Public sector lags behind in employees’ social protection

April 22, 2016 18:36

On September 1st, the first discharge tariff rate increased by 4%.

The announced wage increase in public sector cannot reduce the traditional gap with the average salary in the economy and is offset by growing prices on goods and services. The government lacks resources to continue the old social policy, and will seek to curb real incomes growth.

Conventionally, public sector salaries are among the lowest in the economy. According to the National Statistics Committee, in July 2013 the average monthly wage in education was USD 384, in health care – USD 450, in social services – USD 343, with the average wage in the economy USD 614. The government’s forecast for 2014 suggest that wages in the public sector will be circa 70 % of the average wage in the industry. Consequently, there is an outflow of human resources from the public sector, which will continue into next year.

Even a nominal increase in wages (due to increased first discharge tariff rate by 4%) will not improve the financial situation of public sector employees. As of August 29th, the prices of bread and bakery products will increase by 10%. On September 1st, the electricity tariff for the population increased by 12%. Excise tax on gasoline increased by 45 % and on diesel by 70%, which will result in increased costs for individuals and increase the production costs for industrial enterprises. As a result, in the near future prices will rise, including on the consumer goods. In addition, housing and utility tariffs may increase (an increase of 65% is planned for 2014).

The government wants to curb real wages growth. The economy is experiencing considerable difficulties, which results in decreased budget revenues and consequently, in cuts in various state programmes, including social benefits for the population. The state reduces eligibility criteria for receiving social assistance and readjusts its size. In 2014, the Social Security Fund may face a deficit of funds due to continuously deteriorating demographic situation. The government has no extra cash and therefore the level of social protection will be lower.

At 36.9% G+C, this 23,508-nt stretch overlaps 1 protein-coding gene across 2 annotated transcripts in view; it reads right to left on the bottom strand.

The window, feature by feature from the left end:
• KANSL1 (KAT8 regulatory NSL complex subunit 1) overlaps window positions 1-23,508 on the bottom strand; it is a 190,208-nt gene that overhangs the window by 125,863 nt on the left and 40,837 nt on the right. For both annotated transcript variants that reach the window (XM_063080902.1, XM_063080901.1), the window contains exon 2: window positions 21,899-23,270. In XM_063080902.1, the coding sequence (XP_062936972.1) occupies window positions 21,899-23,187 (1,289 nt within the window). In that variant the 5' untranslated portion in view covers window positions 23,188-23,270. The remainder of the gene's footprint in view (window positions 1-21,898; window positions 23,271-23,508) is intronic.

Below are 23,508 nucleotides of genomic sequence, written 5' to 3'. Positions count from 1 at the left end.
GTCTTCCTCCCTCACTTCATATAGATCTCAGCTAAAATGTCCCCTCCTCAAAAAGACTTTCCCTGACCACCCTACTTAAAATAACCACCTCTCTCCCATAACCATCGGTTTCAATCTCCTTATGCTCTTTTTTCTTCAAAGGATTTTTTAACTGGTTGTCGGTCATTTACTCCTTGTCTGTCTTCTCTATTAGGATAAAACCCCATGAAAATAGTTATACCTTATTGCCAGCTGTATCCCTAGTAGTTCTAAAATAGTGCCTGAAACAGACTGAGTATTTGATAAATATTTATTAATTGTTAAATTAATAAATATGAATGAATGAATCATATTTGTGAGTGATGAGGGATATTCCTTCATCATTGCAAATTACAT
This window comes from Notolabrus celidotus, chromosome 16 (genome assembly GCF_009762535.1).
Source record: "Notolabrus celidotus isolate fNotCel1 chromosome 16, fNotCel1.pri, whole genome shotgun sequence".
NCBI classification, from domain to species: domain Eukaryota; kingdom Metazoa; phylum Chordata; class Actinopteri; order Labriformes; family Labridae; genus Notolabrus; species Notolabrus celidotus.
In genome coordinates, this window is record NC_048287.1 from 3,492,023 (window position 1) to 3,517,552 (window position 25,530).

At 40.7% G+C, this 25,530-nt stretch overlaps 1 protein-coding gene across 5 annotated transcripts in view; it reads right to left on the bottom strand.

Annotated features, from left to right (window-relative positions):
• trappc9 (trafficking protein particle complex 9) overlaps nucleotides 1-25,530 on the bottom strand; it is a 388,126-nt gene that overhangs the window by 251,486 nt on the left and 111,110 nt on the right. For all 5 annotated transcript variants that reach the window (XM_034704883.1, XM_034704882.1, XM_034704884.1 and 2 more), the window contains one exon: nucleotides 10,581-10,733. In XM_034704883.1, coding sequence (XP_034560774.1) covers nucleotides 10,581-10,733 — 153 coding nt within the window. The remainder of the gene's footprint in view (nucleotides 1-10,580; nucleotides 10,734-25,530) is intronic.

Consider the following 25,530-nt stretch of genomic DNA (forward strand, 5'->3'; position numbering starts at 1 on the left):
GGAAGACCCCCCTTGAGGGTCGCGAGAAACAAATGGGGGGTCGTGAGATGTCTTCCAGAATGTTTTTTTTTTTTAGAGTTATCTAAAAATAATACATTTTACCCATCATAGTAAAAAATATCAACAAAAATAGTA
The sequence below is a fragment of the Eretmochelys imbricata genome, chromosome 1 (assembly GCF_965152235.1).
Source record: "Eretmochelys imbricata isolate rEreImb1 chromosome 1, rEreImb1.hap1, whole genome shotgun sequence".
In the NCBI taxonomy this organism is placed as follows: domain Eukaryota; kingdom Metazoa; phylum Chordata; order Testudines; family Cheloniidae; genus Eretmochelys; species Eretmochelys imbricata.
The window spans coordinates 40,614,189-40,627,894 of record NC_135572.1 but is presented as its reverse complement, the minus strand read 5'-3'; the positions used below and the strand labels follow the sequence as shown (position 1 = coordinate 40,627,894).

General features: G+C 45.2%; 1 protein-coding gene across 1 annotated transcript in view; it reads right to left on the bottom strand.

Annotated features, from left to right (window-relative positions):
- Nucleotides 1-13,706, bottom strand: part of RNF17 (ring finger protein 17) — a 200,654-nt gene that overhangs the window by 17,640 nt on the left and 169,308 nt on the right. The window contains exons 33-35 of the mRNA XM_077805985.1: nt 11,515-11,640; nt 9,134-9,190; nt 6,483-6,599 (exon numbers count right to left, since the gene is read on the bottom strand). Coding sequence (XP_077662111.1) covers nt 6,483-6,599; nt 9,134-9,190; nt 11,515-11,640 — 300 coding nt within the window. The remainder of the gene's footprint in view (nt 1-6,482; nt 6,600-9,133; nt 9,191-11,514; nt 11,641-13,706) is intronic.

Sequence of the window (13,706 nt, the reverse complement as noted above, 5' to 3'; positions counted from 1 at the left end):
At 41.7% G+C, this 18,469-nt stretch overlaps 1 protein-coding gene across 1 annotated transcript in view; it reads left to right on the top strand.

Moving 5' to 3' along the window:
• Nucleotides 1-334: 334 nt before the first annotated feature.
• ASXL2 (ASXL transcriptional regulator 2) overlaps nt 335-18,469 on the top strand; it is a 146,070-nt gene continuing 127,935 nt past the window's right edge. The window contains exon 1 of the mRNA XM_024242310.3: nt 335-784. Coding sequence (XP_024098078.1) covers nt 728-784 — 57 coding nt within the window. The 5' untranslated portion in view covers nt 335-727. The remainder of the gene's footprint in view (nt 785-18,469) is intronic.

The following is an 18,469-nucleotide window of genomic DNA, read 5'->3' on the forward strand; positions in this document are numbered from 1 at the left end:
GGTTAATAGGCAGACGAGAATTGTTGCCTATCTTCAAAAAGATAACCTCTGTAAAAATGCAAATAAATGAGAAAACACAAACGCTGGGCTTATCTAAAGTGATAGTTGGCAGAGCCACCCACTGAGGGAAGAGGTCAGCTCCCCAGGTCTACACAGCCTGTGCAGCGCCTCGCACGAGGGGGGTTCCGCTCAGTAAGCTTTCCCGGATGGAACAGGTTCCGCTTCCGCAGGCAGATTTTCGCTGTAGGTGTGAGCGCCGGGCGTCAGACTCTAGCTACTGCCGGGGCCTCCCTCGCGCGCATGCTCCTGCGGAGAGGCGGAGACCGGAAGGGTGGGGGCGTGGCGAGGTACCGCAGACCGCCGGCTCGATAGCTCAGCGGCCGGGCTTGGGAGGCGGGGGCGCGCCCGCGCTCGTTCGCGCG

Public sector workers should realistically assess the feasibility for keeping their workplaces in terms of financial well-being, while the state should be prepared for staff shortages and unfulfilled vacancies in the public sector and should seek additional funds to improve social security protection in the public sector so as not to lose quality of staff.

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The Belarusian authorities have launched a discussion on the moratorium or abolition of the death penalty under the pressure of Belarusian human rights activists and international community. Apparently, the authorities are interested in monitoring public sentiments and response to the possible abolition of the capital punishment. The introduction of a moratorium on the death penalty would depend on the dynamics in Belarusian-European relations, efforts of the civil society organisations and Western capitals.

In Grodno last week, the possibility of abolishing the death penalty in Belarus or introducing a moratorium was discussed.

The Belarusian authorities are likely to continue to support the death penalty in Belarus. During his rule, President Lukashenka pardoned only one person, and courts sentenced to death more than 400 people since the early 1990s. Over the past year, Belarusian courts sentenced to death several persons and one person was executed.

There are no recent independent polls about people’s attitude about the death penalty in Belarus. Apparently, this issue is not a priority for the population. In many ways, public opinion about the abolition of the death penalty would depend on the tone of the state-owned media reports.

That said, the Belarusian Orthodox Church and the Roman-Catholic Church stand for the abolition of the capital punishment, however their efforts in this regard only limit to public statements about their stance. Simultaneously, the authorities could have influenced public opinion about the death penalty through a focused media campaign in the state media. As they did, for example, with the nuclear power plant construction in Astravets. Initially unpopular project of the NPP construction was broadly promoted in the state media, and eventually, according to independent pollsters, was accepted by most population.